As I’m in the midst of my Master’s Program in Marriage and Family Therapy at USC, we took a course on Lifespan Development this past fall. Naturally one of the stages in life includes coupling, marriage, children,
conscious uncoupling–a whole process essentially. I’m fascinated by all of it and as a girl that does in fact have a Pinterest board dedicated to my someday wedding (no shame), I thought I should take time to delve into what a wedding really represents and look at the meatier and more meaningful component of all the tomfoolery: the marriage itself. Here’s what I found…
While it may be true that adults need to place more value on marriage, people are still placing ample worth on the wedding. With TLC’s “Friday Bride Day” and hopeful someday-brides posting a litany of wedding inspiration via Pinterest, the media has glamorized the fairytale wedding. It all begins when women reach the ripe old age of toddlerhood and watch Disney princesses marry men that they have known during a week-long courtship; it was not until the recent Frozen challenged this notion of shotgun engagements. In reality, while the bride is adored, the wedded woman is forgotten. The maiden becomes the matron and eyes turn to the next lovely betrothed, only to forget her the next day. With so much societal obsession over the wedding, we are forgetting to mention what marriage is all about in the first place.
We cannot be surprised when these partnerships struggle because we failed to educate couples in the first place. We did a fantastic job teaching women how to pluck, tease, and shape themselves into picturesque brides. But are we teaching couples how to be compassionate after an argument, cook a meal, and stay committed after ten years of marriage? Not quite—we did not think that far ahead. With this glaring lack of knowledge about one of the most common institutions in America, couples know more about their color scheme for the wedding than they do about buying and building a home with together. While the Millennial Generation is the most educated population, newly married couples are often entering their unions with blindfolds on.
The need for soft-glow, idyllic romance still permeates our culture. Millennials yearn for what is coined the “romantic love model” where love is eternal and romance is always in the season of spring. However, they are also aware of “confluent love,” which offers a more candid depiction of independence and authenticity in a relationship (Hull, Meier, & Ortyl, 2010). Ideally, a healthy marriage combines both types of love. Weddings tend to promote the romantic love model and if left unchecked, the wedding can be the beginning of romance gone awry.
With the romantic love model, young adults want to preserve a devoted partnership that conveniently offers societal approbation. When overdone, romantic love can be showcased in glamorized weddings and this can put more pressure than blessing on a couple because they feel they must maintain the storybook image portrayed on their wedding day. However, while some may see this model as archaic and even anti-feminist, this view of love may be what gives some couples a fighting chance. It offers them an overarching confidence in their union that may be necessary in dire times. In fact, blissful couples demonstrate an enhancement bias where they see their spouse and their relationship in an exaggeratedly positive light so that they do not feel threatened by neighboring relationships (Murray, Holmes, Dolderman, & Griffin, 2000).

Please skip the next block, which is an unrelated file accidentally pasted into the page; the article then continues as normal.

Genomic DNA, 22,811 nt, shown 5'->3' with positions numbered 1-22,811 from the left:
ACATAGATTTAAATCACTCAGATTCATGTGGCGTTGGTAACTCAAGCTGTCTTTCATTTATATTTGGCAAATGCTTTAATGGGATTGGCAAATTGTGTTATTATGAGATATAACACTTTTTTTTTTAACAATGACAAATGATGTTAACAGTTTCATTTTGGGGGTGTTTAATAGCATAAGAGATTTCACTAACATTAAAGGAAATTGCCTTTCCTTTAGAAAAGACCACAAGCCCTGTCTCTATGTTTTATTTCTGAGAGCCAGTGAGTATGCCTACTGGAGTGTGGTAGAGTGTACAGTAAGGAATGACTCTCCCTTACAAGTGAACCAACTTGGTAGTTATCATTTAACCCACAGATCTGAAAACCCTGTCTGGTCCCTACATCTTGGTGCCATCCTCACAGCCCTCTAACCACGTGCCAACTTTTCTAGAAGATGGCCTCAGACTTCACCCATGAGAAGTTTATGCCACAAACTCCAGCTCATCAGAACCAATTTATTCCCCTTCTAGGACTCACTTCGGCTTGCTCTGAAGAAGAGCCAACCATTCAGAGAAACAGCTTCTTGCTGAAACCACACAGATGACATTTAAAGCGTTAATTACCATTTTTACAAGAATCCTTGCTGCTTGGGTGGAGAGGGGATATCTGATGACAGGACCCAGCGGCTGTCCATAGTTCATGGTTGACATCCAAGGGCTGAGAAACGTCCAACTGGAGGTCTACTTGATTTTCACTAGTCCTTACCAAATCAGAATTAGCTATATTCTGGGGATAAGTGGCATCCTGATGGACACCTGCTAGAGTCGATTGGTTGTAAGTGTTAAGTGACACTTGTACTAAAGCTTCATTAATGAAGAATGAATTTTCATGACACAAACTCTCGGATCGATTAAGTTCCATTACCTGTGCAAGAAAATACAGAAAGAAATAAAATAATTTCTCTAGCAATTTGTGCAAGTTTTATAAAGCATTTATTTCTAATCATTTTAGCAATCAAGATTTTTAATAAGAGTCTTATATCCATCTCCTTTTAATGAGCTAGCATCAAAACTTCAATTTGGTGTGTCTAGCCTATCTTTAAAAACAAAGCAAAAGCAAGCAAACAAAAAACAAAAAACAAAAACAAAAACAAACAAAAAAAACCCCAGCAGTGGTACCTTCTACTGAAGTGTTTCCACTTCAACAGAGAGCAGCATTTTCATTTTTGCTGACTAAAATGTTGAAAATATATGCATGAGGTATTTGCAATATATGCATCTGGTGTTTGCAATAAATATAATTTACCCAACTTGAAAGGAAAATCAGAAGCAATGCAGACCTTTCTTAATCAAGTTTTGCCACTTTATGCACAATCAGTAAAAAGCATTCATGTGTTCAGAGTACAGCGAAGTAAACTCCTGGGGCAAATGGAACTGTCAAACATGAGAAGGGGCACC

The wedding industry is a full-blown enterprise that has sprinkled fairy dust on little girl’s locks and they continue to send messages that ultimate happiness cannot be had until one is engaged. With all this frivolity, are we remembering why the wedding is occurring in the first place? Of course a wedding should be a celebration but pegging your nuptials as the “happiest day of your life” often inevitably leaves the couple with a sense of dissatisfaction. If your happiest day is already behind you, what is there to look forward to in the marriage?
These messages about love, weddings, and marriage have been circulating for a long time. The Baby Boomer generation was at the peak of the divorce rate in 1980 and this may have been due to the Greatest Generation’s lack of forwardness about the challenges of marriage (W. Bradford Wilcox et al., 2011). Also, Millennials may not want to listen to any proffered advice because they are so caught up in this white veiled fantasy. In a world where constant excitement is needed, a Monday marriage might sound quite boring to young adults. The media is also responsible as it influences how people view relationships both personally and generally. With this history, I will discuss why the wedding is important and how it can benefit a marriage; however, I will also look at how obsessing over the nuptials instead of the years after being newlyweds is detrimental to a couple’s wellbeing.